Though the latest crop of newly opened hotels is impressive, nothing can compare to the grand dames of the world: the handful of century-old institutions that have set global standards for luxury and hospitality.
These legendary hotels, spotlighted in countless films and literature, weren’t just a part of history — they helped to shape it.
From the landmark Taj Mahal Palace in India to the 117-year-old Hotel Ritz in Paris — due to reopen later this year after extensive renovations that began in 2012 — here are the world’s 10 most iconic hotels.
The Plaza, New York
Opened in 1907 and designated an official landmark in 1969, The Plaza is arguably the most famous hotel in New York City.
Located on Fifth Avenue and Central Park South, the 20-story building is the setting of the 1950s “Eloise” children’s book series, and is the backdrop of classic films such as “Funny Girl,” “The Great Gatsby” and “Home Alone 2: Lost in New York.”
Notable guests have included Liza Minnelli, Eleanor Roosevelt, Miles Davis and The Beatles.
The hotel offers weekly tours of its interior to the public, led by an architectural historian.
Hotel Ritz Paris
Famously the headquarters of Coco Chanel, Ernest Hemingway and Ingrid Bergman, the legendary Hotel Ritz Paris has set the standard for luxury hotels since its 1898 opening.
Located by the Tuileries gardens and overlooking Place Vendome, it was declared “the most romantic hotel in the world” by Sophia Loren.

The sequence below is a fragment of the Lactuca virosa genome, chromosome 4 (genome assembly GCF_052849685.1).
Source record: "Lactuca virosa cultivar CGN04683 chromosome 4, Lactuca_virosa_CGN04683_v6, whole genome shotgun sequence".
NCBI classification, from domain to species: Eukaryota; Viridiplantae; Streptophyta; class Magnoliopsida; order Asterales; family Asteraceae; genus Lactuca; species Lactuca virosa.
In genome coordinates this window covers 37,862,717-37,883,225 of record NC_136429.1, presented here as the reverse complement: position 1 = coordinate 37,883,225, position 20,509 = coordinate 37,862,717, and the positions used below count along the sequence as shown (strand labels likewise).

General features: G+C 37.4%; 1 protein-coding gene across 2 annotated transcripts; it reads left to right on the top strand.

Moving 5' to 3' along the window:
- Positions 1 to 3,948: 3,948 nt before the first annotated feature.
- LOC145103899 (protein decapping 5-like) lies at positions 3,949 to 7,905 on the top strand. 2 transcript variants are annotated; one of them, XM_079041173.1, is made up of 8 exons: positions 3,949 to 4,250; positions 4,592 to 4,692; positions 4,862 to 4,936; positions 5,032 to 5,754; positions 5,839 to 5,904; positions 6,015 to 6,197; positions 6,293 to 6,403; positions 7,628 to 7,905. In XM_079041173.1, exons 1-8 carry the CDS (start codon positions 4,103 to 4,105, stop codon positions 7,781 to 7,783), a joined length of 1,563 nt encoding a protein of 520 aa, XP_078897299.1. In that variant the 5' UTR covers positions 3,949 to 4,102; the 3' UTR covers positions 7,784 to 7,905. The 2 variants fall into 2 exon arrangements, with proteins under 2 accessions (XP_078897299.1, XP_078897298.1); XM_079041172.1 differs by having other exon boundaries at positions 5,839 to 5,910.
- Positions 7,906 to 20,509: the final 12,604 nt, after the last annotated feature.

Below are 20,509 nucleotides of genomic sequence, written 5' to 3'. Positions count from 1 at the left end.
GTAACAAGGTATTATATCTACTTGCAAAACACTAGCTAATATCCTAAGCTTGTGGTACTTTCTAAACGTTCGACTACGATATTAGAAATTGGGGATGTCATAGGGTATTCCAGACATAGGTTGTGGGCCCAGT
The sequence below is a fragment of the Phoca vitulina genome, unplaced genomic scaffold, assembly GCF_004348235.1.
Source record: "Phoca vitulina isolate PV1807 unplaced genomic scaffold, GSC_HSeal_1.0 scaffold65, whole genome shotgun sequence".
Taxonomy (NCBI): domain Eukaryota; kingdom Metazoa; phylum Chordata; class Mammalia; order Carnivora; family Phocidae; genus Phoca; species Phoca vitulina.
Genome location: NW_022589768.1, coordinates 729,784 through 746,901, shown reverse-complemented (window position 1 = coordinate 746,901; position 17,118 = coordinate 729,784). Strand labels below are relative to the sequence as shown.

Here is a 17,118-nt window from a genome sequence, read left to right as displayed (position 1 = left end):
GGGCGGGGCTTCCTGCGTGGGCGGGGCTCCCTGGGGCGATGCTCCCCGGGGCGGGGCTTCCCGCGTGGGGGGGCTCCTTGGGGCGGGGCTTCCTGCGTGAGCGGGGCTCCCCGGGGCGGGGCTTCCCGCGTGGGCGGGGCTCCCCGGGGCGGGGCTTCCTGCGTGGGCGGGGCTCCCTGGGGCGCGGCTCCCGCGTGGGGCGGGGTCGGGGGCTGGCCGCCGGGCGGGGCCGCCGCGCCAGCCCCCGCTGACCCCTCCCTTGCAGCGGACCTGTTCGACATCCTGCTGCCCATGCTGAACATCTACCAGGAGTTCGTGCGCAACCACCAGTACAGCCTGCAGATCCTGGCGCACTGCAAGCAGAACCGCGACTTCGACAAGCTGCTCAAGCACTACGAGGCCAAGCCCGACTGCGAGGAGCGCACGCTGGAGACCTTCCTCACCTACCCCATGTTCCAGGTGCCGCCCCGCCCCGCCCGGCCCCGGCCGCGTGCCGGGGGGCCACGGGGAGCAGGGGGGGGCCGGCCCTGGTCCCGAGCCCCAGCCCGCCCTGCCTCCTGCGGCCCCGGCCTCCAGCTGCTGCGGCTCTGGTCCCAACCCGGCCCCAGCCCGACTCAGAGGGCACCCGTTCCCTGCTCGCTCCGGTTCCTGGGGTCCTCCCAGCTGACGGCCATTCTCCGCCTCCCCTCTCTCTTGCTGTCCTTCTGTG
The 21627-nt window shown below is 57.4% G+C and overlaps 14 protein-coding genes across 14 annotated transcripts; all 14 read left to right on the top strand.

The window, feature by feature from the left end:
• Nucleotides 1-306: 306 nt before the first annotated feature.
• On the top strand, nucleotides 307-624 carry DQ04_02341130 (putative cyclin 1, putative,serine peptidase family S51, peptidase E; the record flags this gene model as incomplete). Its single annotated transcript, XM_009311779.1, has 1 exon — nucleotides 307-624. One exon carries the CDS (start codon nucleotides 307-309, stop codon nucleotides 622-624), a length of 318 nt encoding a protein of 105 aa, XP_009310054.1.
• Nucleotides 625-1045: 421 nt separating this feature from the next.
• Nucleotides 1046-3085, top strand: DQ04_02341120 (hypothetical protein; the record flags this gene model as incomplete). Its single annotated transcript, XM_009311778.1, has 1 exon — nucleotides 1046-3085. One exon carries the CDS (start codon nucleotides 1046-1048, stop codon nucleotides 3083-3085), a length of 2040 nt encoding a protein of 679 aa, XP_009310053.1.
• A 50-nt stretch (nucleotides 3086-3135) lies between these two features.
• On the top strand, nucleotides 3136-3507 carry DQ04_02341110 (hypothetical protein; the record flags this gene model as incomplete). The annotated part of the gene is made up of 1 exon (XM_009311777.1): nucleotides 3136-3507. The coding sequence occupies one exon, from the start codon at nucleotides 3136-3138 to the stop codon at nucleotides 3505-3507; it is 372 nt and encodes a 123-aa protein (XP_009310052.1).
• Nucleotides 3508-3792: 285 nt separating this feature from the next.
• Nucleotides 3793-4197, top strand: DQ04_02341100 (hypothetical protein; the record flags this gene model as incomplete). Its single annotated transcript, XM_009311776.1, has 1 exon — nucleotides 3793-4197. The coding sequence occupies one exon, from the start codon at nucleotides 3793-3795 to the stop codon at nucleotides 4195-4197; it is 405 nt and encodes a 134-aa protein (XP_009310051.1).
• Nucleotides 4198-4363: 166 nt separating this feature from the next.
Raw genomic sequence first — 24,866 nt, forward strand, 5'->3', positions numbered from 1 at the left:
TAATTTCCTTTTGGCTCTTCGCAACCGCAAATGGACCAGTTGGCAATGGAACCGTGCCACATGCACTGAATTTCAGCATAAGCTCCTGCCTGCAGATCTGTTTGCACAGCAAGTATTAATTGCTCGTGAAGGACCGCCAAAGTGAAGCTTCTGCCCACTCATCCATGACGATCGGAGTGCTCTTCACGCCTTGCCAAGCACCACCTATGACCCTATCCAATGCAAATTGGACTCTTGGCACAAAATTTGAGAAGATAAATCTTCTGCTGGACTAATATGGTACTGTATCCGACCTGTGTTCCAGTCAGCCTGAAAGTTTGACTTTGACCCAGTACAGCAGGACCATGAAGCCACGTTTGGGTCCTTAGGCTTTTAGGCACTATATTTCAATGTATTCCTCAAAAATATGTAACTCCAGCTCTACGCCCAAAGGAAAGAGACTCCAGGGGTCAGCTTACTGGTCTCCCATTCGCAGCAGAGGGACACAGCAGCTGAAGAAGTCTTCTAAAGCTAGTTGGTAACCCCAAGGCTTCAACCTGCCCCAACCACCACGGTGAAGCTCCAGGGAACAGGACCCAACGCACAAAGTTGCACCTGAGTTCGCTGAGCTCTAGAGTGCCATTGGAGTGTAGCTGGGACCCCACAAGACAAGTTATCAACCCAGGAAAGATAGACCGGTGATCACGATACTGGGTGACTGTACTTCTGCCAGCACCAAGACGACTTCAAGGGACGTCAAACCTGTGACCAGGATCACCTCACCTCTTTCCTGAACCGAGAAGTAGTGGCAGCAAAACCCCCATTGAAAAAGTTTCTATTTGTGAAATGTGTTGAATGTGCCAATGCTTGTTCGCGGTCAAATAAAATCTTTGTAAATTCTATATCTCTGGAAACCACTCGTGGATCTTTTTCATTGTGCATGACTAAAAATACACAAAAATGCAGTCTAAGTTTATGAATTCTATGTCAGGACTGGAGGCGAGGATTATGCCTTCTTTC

Besides its A-list clientele and silver screen cameos — it’s starred in classics like “Funny Face,” “Love in the Afternoon ” and “How to Steal a Million” — the hotel is renowned for its lavish belle epoque decor, crystal chandeliers and impeccable, white-glove service.
The hotel was closed in 2012 for renovations and is set to reopen later this year.
Opened in 1898, this Mayfair institution was the London residence of Cary Grant, Audrey Hepburn and Yul Brynner. (Spencer Tracy once famously declared that, upon passing, he’d rather go to Claridge’s than heaven).
The art deco beauty is also the most storied hotel in England: during World War II, it was the haven of countless dignitaries and heads of state. In fact, suite 212 was declared Yugoslavian territory in June 1945 so that Crown Prince Alexander II could be born on his own country’s soil.
Its daily afternoon tea, served in the foyer and accompanied by a live cellist, is as iconic as the hotel itself.
Named after Stamford Raffles, the founder of Singapore, this opulent, colonial-style hotel had surprisingly humble beginnings: it was originally built as a small, 10-room bungalow.
It’s now arguably the most famous hotel in Asia and, more than 125 years after opening, was declared a National Monument.
In addition to hosting literati like Hemingway, Alfred Hitchcock and Rudyard Kipling (who penned the “Jungle Book” while residing in one of its suites), the hotel is the birthplace of the famed Singapore Sling cocktail.
Taj Mahal Palace, India
Built in 1903, the Taj Mahal Palace is Mumbai’s first harbor landmark, the site of the first licensed bar in the city (the Harbour Bar, which still stands), and the first hotel in India to have steam elevators.